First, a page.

Modern militaries often have too much in the way of technology and information. The challenge is not really about having enough weapons, it's about finding the right weapon, whether using a missile from an F-35, or a loitering munition such as Rafael's Firefly missile, or special forces with rifles. With developments of more artificial intelligence and automatic target recognition the burden on commanders to have to deal with too much incoming data is reduced while preserving the issue of having a "man in the loop." In essence that means not letting the technology decide who to kill, because that would look a little too much like the nightmares envisioned in films like Terminator.
During the demonstration Rafael's Shmuel Olanski, the vice-president and head of land innovation programs as well as Noam Barak, head of the innovation center and research and development of the engineering division of the company, spoke about the advances. The modern battlefield is developing rapidly, and the need to make ground forces more digital is clear. This has already been accomplished for naval and air forces and is being input into tanks. Ground forces need more technology at their fingertips and they need to be able integrate it so it doesn't burden soldiers, but rather leverages their capabilities. A rifleman can't be distracted with a hand-held tablet all the time. But giving the soldier better tools to know what is in the houses in front of them, where terrorists may be lurking among civilians, is essential. This is the "multi-dimensional" battlefield that Israel is seeking to revolutionize.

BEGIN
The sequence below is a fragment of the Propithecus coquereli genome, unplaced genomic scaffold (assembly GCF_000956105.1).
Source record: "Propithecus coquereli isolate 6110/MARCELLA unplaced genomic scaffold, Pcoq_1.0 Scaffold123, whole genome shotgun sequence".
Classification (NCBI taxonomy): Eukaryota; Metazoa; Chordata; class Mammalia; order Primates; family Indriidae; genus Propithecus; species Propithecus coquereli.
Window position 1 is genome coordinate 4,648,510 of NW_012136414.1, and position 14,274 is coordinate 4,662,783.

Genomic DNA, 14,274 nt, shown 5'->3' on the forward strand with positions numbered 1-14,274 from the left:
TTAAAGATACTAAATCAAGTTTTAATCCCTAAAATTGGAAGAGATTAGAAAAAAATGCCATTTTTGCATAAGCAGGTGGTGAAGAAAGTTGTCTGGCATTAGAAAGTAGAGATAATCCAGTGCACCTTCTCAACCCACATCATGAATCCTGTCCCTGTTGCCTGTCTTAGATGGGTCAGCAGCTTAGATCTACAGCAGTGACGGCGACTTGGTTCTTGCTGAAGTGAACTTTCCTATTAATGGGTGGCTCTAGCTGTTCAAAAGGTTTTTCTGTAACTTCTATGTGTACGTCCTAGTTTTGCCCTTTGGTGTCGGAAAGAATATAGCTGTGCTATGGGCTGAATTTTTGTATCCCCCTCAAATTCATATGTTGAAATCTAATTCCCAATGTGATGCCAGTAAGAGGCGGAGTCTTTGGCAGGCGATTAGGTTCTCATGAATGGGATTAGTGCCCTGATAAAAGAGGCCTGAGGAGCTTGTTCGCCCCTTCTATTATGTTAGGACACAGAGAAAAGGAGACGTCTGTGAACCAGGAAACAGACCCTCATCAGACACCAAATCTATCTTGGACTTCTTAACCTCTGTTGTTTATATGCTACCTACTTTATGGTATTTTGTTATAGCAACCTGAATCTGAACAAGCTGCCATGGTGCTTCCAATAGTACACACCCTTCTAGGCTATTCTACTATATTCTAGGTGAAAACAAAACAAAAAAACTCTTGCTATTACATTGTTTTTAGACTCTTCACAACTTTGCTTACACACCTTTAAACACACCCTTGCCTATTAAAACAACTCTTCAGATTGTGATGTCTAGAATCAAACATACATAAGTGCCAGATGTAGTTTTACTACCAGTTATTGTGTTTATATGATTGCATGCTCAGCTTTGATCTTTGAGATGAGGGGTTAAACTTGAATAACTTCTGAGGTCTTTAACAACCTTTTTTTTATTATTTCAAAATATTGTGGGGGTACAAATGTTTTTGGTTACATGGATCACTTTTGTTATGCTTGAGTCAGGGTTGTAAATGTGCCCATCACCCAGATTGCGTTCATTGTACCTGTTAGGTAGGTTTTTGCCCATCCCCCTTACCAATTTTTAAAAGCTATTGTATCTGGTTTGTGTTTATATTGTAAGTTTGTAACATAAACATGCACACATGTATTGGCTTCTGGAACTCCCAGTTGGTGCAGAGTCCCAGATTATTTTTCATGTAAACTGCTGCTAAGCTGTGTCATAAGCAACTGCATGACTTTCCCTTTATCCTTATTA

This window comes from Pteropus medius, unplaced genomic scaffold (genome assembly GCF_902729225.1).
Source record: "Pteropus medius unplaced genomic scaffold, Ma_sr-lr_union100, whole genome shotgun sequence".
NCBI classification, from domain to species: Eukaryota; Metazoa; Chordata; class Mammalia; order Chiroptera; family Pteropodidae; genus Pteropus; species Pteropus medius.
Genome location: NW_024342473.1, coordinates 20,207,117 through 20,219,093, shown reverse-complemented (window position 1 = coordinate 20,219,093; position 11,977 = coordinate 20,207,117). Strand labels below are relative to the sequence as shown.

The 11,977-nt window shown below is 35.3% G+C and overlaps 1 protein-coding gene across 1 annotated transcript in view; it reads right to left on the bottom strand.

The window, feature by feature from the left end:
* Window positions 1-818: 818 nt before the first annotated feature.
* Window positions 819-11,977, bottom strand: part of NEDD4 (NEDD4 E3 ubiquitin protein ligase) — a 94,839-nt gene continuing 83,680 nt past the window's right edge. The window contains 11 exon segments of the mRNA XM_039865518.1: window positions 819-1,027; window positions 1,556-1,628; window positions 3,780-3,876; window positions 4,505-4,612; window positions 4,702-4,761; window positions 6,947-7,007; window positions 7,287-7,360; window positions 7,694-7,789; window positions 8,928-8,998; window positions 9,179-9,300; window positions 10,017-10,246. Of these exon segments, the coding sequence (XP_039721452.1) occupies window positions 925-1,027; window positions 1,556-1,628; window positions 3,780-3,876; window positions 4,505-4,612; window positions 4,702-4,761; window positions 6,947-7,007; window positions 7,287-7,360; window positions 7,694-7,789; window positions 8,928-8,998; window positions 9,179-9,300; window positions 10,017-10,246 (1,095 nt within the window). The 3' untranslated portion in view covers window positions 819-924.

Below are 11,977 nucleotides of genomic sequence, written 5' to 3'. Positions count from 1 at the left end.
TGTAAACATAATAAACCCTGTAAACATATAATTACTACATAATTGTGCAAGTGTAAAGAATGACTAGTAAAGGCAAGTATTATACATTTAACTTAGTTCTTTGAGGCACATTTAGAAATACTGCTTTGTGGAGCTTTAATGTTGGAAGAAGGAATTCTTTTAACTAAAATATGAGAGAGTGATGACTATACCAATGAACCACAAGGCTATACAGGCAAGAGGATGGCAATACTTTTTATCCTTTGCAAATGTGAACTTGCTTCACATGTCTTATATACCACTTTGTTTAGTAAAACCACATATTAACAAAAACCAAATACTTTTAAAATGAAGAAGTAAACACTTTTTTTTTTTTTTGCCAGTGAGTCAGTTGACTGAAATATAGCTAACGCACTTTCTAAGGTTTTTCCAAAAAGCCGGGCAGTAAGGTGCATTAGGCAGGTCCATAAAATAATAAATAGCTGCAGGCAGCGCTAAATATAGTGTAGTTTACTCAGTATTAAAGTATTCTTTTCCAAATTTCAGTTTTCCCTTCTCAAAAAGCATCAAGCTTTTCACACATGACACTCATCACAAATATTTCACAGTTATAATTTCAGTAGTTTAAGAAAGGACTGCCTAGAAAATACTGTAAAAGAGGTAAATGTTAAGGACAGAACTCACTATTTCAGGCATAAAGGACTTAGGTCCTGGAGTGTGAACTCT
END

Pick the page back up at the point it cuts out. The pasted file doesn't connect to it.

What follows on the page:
In the demonstration in December Rafael sent its robot dog and drones into a building to clear nine rooms and identify the threats there. The unmanned systems found nine people in the rooms, five rifles and an RPG. On a tour of the facility, mocked up with a photo of Hezbollah's Hassan Nasrallah to make it feel authentic, we could see what the robots had seen previously.
The demonstration leads to questions about what comes next. Slow-moving robot dogs can be shot at by terrorists, unless they are all sleeping. Drones are also noisy. These kinds of issues are still technological hurdles. That is why Rafael is focusing more on the sensors and technology that can be plugged into the platform than on the platforms themselves. Robots are going to become increasingly more stealthy and flexible. There will be robot snakes and smaller, quiet drones. Israel is at the forefront of a lot of this technology. Often in Israel when the country develops systems, such as the defense systems put on the new Sa'ar 6 corvettes, it uses the best technology from its three major defense companies. That means technology and weapons from Elbit Systems, Israel Aerospace Industries and Rafael. In turn these companies often own portions of, or work with, other smaller Israeli companies such as Rafael's Aeronautics and IAI's Elta or Controp which makes electro-optics. Israel also has a plethora of small drone makers. The country is also developing future combat vehicles through a program called Carmel.
Seth Frantzman is a Ginsburg-Milstein Writing Fellow at the Middle East Forum and senior Middle East correspondent at The Jerusalem Post.